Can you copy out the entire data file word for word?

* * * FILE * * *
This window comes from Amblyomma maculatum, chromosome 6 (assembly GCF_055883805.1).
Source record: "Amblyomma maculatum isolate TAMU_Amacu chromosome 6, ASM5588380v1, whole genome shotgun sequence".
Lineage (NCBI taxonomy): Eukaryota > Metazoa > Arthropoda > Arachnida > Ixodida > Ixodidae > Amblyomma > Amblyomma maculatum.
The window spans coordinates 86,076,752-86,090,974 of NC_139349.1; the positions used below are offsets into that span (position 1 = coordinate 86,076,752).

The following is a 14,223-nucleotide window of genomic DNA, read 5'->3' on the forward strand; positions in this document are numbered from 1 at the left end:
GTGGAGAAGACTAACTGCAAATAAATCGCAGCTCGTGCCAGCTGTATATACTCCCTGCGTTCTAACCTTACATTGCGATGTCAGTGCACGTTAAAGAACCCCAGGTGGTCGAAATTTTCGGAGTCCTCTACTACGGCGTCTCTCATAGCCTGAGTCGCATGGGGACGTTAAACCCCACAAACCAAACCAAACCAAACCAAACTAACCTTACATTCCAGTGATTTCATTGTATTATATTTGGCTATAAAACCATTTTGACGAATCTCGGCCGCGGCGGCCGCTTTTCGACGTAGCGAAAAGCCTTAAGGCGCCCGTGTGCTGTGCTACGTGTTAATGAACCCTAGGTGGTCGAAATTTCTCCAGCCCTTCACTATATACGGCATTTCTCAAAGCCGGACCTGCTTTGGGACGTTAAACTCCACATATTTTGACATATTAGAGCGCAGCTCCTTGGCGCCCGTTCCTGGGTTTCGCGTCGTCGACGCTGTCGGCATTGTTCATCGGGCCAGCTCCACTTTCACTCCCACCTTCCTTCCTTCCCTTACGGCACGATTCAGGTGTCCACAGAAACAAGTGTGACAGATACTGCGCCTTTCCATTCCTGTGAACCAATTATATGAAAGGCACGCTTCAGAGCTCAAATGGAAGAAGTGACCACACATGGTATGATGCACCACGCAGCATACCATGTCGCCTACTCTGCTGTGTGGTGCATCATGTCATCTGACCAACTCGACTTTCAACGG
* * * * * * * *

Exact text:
This window comes from Amblyomma maculatum, chromosome 6 (assembly GCF_055883805.1).
Source record: "Amblyomma maculatum isolate TAMU_Amacu chromosome 6, ASM5588380v1, whole genome shotgun sequence".
Lineage (NCBI taxonomy): Eukaryota > Metazoa > Arthropoda > Arachnida > Ixodida > Ixodidae > Amblyomma > Amblyomma maculatum.
The window spans coordinates 86,076,752-86,090,974 of NC_139349.1; the positions used below are offsets into that span (position 1 = coordinate 86,076,752).

The following is a 14,223-nucleotide window of genomic DNA, read 5'->3' on the forward strand; positions in this document are numbered from 1 at the left end:
GTGGAGAAGACTAACTGCAAATAAATCGCAGCTCGTGCCAGCTGTATATACTCCCTGCGTTCTAACCTTACATTGCGATGTCAGTGCACGTTAAAGAACCCCAGGTGGTCGAAATTTTCGGAGTCCTCTACTACGGCGTCTCTCATAGCCTGAGTCGCATGGGGACGTTAAACCCCACAAACCAAACCAAACCAAACCAAACTAACCTTACATTCCAGTGATTTCATTGTATTATATTTGGCTATAAAACCATTTTGACGAATCTCGGCCGCGGCGGCCGCTTTTCGACGTAGCGAAAAGCCTTAAGGCGCCCGTGTGCTGTGCTACGTGTTAATGAACCCTAGGTGGTCGAAATTTCTCCAGCCCTTCACTATATACGGCATTTCTCAAAGCCGGACCTGCTTTGGGACGTTAAACTCCACATATTTTGACATATTAGAGCGCAGCTCCTTGGCGCCCGTTCCTGGGTTTCGCGTCGTCGACGCTGTCGGCATTGTTCATCGGGCCAGCTCCACTTTCACTCCCACCTTCCTTCCTTCCCTTACGGCACGATTCAGGTGTCCACAGAAACAAGTGTGACAGATACTGCGCCTTTCCATTCCTGTGAACCAATTATATGAAAGGCACGCTTCAGAGCTCAAATGGAAGAAGTGACCACACATGGTATGATGCACCACGCAGCATACCATGTCGCCTACTCTGCTGTGTGGTGCATCATGTCATCTGACCAACTCGACTTTCAACGG